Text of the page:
The exhibition had been shown in several German cities, and it seems that, in terms of exhibitions and private collections, Germany was more active in the field of modern paintings, at least, than England at the same period. Understanding of Chinese painting in general was due largely to the work of Cohn himself, and of his erstwhile co-editor and colleague Otto Kümmel,  and also of Otto Fischer. All three wrote about Indian, Chinese and Japanese art, though Fischer wrote specifically on Chinese painting as well. At the time of Cohn's arrival in Oxford, English scholarship on Chinese painting was in a slightly different situation from that in Germany, for while Cohn, Kümmel and Fischer all worked exclusively in the field of East Asian art, none of the English writers on the subject was primarily an historian of oriental art. The most prolific was Laurence Binyon (1869-1943), whose Flight of the Dragon (London, 1911), for example, provided an early introduction for English readers to what was an extremely remote subject. Binyon was in charge of the sub-department of oriental prints and drawings at the British Museum from 1913 until 1933, following twenty years in the departments of printed books, and of prints and drawings. He continued to write on European art and is indeed, despite his prominence in the field of Chinese art history, best known for his work on English watercolours and for his plays and poems, most notably For the Fallen (1914), which continues to be recited on Remembrance Day each year.

In 1925 Binyon contributed the section on painting to Chinese Art: an Introduction, which was published as a Burlington Magazine Monograph with an introductory essay on Chinese art by Roger Fry (1866-1934), editor of The Burlington Magazine. Fry, a champion of modern art and also uncommonly receptive to non-European art, was enthusiastic about Chinese art, even calling in an essay published in 1926  for greater commitment to the Far East on the part of the national museums. In the same year that the Burlington Monograph appeared, he contributed to an informal collaborative handscroll with some of the most distinguished Chinese artists of the day.  There is no later evidence for Fry’s interest in Chinese painting; the claim in a Chinese source that he attended a preview of the 1935 New Burlington Galleries exhibition at the Chinese Ambassador's residence  is impossible, and though his Slade Lectures at Cambridge in 1933-4 include Chinese art, his discussions are limited to Buddhist sculpture and ancient bronzes, the latter having become a particular enthusiasm.  While as an English painter and art critic Fry undoubtedly was ahead of his contemporaries in recognising the strength of the Chinese painting tradition, his comments on the subject in his collection of writings Vision and Design imply that in fact he regarded Chinese art as one more example of the purity of line and form evident in African, early American and other Primitive art.  Indeed his private collection included almost as much African sculpture as Chinese ceramics and bronzes, and seems to have omitted Chinese paintings entirely.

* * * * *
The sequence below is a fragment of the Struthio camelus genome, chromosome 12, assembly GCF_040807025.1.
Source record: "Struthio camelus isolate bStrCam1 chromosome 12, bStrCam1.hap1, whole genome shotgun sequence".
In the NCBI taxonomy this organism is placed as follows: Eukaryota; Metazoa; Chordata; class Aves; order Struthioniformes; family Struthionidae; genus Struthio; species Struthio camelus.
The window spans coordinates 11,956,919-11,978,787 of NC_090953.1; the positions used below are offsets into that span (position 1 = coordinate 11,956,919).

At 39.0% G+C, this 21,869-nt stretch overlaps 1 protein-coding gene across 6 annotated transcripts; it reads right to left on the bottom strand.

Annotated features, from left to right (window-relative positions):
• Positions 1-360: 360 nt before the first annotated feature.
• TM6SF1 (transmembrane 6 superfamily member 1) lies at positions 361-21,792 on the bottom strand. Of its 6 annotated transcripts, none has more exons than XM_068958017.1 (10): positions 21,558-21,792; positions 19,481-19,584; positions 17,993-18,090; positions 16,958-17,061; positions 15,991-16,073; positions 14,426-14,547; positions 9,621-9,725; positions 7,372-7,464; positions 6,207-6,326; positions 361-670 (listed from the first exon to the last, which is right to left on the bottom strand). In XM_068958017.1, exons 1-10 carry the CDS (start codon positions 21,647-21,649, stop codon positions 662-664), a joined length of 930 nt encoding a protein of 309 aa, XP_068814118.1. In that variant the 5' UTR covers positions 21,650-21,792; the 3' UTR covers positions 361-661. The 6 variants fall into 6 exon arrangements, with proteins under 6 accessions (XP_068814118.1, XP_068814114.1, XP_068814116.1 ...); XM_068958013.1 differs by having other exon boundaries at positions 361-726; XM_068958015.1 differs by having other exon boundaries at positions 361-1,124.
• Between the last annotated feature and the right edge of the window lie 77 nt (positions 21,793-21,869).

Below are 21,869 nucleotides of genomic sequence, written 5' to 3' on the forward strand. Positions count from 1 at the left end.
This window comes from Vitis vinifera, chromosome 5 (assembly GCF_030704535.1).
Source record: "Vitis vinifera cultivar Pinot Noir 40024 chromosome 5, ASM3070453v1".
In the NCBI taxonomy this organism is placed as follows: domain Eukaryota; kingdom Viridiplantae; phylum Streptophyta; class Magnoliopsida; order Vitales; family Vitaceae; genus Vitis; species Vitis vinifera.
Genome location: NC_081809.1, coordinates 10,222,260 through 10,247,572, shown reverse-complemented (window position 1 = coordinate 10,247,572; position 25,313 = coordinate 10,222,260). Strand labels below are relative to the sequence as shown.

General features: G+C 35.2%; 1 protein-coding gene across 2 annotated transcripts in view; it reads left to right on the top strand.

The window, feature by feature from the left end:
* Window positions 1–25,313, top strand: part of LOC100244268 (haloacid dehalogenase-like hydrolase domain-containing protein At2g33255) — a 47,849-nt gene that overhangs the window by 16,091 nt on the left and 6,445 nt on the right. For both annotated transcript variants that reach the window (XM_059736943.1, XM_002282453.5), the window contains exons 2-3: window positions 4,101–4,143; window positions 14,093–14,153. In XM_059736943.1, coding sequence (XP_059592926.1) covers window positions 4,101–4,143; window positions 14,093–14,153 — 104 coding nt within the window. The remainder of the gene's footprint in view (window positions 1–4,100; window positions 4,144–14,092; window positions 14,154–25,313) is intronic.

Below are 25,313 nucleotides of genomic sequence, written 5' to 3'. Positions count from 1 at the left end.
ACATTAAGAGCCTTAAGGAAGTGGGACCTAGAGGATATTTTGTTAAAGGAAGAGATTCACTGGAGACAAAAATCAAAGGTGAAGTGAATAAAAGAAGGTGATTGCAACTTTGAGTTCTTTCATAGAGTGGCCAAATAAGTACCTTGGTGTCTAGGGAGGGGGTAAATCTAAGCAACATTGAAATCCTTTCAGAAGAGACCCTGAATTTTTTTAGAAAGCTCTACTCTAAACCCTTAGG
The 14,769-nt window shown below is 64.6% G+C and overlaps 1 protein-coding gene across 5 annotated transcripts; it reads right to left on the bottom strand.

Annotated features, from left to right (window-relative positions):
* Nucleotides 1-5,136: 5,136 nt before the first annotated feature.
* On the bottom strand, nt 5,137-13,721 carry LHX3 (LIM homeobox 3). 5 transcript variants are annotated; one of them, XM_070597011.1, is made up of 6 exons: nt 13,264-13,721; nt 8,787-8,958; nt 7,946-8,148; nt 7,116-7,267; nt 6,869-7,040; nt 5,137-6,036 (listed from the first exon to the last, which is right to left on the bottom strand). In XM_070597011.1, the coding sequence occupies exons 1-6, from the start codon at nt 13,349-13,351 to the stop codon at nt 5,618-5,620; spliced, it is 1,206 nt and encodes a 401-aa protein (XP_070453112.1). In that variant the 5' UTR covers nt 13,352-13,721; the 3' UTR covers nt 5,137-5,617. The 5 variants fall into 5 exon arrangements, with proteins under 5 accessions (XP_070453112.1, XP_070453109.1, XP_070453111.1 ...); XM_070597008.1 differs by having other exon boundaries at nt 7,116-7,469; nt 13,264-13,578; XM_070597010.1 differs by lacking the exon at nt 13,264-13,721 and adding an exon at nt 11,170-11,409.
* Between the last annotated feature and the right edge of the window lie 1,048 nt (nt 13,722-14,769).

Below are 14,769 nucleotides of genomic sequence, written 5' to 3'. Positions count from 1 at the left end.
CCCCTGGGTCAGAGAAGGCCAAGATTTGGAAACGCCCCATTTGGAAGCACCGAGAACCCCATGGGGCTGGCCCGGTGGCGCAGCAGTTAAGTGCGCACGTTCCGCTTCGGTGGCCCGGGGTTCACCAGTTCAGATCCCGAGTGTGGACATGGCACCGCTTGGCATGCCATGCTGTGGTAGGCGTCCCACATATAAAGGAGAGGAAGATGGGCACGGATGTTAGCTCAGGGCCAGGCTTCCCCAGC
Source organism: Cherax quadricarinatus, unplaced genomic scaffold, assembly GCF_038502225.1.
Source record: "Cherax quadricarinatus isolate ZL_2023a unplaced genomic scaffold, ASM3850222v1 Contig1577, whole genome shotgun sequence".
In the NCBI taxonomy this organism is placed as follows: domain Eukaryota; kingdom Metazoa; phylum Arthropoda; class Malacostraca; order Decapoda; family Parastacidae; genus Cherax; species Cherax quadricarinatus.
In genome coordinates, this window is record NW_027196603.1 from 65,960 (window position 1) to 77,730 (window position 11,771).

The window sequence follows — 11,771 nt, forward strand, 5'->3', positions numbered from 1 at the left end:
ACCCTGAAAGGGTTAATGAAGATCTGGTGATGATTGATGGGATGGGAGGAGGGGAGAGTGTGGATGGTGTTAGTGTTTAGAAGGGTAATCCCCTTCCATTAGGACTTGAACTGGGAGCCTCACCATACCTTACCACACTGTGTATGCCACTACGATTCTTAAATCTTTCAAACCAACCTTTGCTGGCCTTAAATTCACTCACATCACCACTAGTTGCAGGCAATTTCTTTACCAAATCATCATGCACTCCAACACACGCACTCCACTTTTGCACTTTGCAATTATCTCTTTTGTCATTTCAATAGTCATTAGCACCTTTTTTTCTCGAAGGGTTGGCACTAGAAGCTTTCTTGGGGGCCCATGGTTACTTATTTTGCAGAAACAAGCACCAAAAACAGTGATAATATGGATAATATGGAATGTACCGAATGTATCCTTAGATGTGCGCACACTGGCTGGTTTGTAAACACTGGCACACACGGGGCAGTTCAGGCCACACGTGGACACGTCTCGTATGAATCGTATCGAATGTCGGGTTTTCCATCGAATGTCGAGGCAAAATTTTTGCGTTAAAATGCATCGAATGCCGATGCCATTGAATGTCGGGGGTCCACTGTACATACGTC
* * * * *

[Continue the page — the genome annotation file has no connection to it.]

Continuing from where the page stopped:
While Binyon and Fry wrote effectively about Chinese painting from the standpoint of European art history and criticism, the great linguist Arthur Waley (1889-1966) brought a sinological view to the subject. Though Waley was in the British Museum sub-department of oriental prints and drawings from 1912 to 1929, during which time he catalogued the Buddhist paintings brought from Central Asia by Sir Aurel Stein and wrote An Introduction to the Study of Chinese Painting, he, like Binyon, is better known for other work. His translations from Chinese and Japanese literature were more prolific by far than his writings on Chinese art, and earned him added recognition as a poet.

Waley, self-taught in both Chinese and Japanese, was in fact one of the outstanding sinologists of the early twentieth century in Britain. He never accepted a university post — indeed there were few posts in Chinese language and literature in British universities, where it was very much less established as an academic discipline than in Germany.  At the time of Cohn’s arrival, the Oxford chair in Chinese, founded in 1876, was held in absentia by Ye Keyin, though the following year an Honours School in Chinese was established. There was a reasonable holding of Chinese books, the Bodleian having accepted successive gifts since the seventeenth century from scholars, former missionaries and colonial servants in China, most notably Edmund Backhouse. The holdings on Chinese art were, however, negligible, the core collection of the University’s present Eastern Art Library being none other than Wiliam Cohn' s own library. Cohn’s first years in Oxford were spent conducting independent research, and included a spell working in the British Museum; it was not until June 1946 that the University appointed him as Adviser in Eastern Art. The idea of an oriental museum was already under discussion within the University,  and this duly opened in November 1949 as the Museum of Eastern Art on one floor of the Indian Institute (now the Modern History Faculty) in Broad Street. It was described in the University Handbook of 1952: ‘…it contains the joint collections of Asiatic Art (representing India, Pakistan, Burma, Ceylon, Siam, Indo-China, Indonesia, China, Japan, Korea, Tibet and Islam) of the Ashmolean Museum and the Indian Institute, acquired mostly by gift or loan from old members of the University. Indian Sculpture, and Chinese and Islamic Ceramics and Metalworks are particularly well represented.' It was here that Cohn worked until his retirement in 1955.